Sen. Orrin Hatch (R-UT) would like to speak with you about how your health can enjoy the benefits of herbal supplements!
Unless there is dope residue in the car, there is no way that any prosecutor would ever charge this because there is no way they could prove the intent element.
Because the opportunity cost for the prosecutor to file charges is so high, and innocent people never plea-bargain to avoid the threat of trumped-up charges that could put them in jail for the rest of their life if the trial goes badly because their overworked public defender is unable to mount a successful defense.
Prosecutors will happily charge anything that they think will work as leverage for a plea-bargain. That's their job, that's how the system works, and that's how all of the incentives are set up.
No, legal fees are not 'taken care of if you win'. The system doesn't care if you are innocent, the system cares about the system, and obviously anyone who ends up in court has to be a scumbag, right?
For criminal defense cases, you may choose to be represented without charge by an overworked, underfunded public defender who has every interest in resolving your case as quickly as possible via plea-bargaining... regardless of guilt or innocence.
Or you may hire an attorney who is actually being paid to represent your interests, where the cheapest option available is typically in excess of a thousand dollars, substantially more for serious charges or if the case actually goes to a jury trial.
The vast majority of defendants in the American legal system do not have the financial resources to hire an attorney, which is why the vast majority of all criminal charges are settled by plea bargain. Prosecutors have every incentive to pile on the threat of every imaginable charge and use the uncertainty of the outcome of a trial as leverage to coerce a plea bargain, guilty or not, because it works, and because they are almost never held responsible for their unethical conduct even when they commit egregious acts like concealing evidence that would exonerate the accused.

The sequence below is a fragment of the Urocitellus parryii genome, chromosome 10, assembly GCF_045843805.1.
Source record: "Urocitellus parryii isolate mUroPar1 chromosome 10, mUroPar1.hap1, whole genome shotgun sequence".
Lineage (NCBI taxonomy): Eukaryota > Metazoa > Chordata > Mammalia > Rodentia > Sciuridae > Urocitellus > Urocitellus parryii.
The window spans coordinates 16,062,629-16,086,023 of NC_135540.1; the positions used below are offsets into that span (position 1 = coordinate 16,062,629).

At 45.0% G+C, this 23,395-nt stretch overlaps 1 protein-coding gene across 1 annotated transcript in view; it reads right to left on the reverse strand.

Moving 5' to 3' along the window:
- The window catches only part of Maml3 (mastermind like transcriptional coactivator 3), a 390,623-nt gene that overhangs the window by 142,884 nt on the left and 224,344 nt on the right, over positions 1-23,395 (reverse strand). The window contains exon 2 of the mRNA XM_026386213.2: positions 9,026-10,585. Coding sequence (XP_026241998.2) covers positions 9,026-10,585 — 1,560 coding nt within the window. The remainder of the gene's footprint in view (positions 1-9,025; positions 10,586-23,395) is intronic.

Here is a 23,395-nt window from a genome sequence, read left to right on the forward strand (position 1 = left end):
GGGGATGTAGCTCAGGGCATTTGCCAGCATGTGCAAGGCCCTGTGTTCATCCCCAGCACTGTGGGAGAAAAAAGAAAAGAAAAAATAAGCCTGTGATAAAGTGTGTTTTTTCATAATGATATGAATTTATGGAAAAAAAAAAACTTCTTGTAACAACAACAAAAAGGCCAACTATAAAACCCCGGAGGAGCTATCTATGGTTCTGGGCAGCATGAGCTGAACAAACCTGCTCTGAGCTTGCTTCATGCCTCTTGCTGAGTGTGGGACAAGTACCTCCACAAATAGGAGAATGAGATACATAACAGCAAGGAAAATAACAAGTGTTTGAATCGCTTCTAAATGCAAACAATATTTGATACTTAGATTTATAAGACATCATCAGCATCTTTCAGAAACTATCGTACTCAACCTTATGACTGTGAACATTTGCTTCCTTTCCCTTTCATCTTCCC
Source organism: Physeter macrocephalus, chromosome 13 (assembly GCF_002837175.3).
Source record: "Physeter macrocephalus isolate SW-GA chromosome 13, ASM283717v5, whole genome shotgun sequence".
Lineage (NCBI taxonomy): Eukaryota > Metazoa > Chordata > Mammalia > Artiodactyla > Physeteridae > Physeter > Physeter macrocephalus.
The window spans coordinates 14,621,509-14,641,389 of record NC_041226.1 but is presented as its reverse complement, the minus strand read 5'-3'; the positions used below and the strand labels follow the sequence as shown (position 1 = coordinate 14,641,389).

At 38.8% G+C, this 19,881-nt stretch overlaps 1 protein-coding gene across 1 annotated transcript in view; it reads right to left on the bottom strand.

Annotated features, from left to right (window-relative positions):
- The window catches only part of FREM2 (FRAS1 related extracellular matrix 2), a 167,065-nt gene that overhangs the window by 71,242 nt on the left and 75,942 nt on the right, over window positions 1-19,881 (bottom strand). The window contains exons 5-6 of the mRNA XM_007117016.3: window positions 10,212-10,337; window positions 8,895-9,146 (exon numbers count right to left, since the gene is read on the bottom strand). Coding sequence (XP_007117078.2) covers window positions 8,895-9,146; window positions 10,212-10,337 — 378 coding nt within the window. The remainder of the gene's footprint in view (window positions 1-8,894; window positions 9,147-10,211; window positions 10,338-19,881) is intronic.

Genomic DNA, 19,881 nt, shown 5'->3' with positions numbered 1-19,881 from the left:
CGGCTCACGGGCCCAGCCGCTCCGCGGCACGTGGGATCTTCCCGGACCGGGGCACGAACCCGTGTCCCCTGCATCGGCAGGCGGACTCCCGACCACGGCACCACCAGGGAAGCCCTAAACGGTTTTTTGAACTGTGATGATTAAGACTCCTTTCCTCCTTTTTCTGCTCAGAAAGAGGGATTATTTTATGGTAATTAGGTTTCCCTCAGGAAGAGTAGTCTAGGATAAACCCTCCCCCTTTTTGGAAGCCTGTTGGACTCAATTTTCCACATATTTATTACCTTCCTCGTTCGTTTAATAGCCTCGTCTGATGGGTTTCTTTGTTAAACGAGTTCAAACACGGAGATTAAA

Add in unconscionable levels of police malfeasance and corruption on nearly every level, and the result is a criminal justice system that is anything but just. Unless you've got plenty of money. Which is kind of the point.
I've got a very-first-generation, USB-hobbled-by-polyfuses-until-I-performed-surgery-on-the-thing 256MB Raspberry Pi. The thing's part of my time-travelling Radio-4-Matic and thus transfers a few gigabytes a day over a little USB WiFi adaptor by streaming radio over the intertubes, buffering it for some hours then playing it back.
Uptime? Right now:
19:12:14 up 52 days, 15:46, 1 user, load average: 0.01, 0.09, 0.12
Last reboot was for a system upgrade of some description; the things are pretty stable now. (There have been many improvements to the firmware and system software.) My other Pi (a more recent 512MB model) is busy being a tiny home fileserver and virtual server backup device (remote stuff rsyncs over ssh to this thing) - I could easily use a spare PC for those tasks, but the result would be a lot less near-silent and much more power-hungry. Plus it can saturate 100Mbit ethernet with file serving - faster isn't much use when most of my stuff is on WiFi.
Make sure you've got a decent power supply. Apparently voltage drops can be a big source of instabilities. Power for my midget fileserver is via a Samsung cube phone charger; the radio's got a hacked-together DC-DC converter running off a mains-to-12V-DC adaptor. (I'm surprised the thing is as stable as it is, what with it solely relying on my impromptu electronics hackery!)
But in the end, it's all nothing but quarks and electrons, bound together and moving in various combinations and patterns, interacting via strong force (gluons) and electromagnetic force (photons).
Actually, below that it's mostly Perl.
The per-capita homicide rate in NYC is actually lower than in any other major city in the USA, barely above the national average.
Chicago roughly comparable to Atlanta... and even Detroit is still safer than New Orleans. You can argue the reasons, but you can't argue that the deep south has more than its share of social problems.
I'm using Mail.app with Dovecot as the IMAP server - I upgraded to OS X 10.9 a few days ago, and haven't seen anything weird going on (yet). I sent myself a test email a few minutes ago while watching the Mail Activity window, and numbers appeared sensible. dovecot.index and dovecot.index.cache files on the server aren't ballooning - at 178KB and 11MB respectively.
The Fastmail article mentions Cyrus as the IMAP server. Is it Cyrus-specific, or have I simply not been bitten by this yet? (I get loads of spam, but it gets pre-processed by Spamassassin so Mail.app rarely gets to see any in the main inbox itself.)
Human drivers are bad at following safely because their reaction times are:
- Subjectively difficult to estimate accurately.
- Wildly variant from moment to moment dependent on the situation.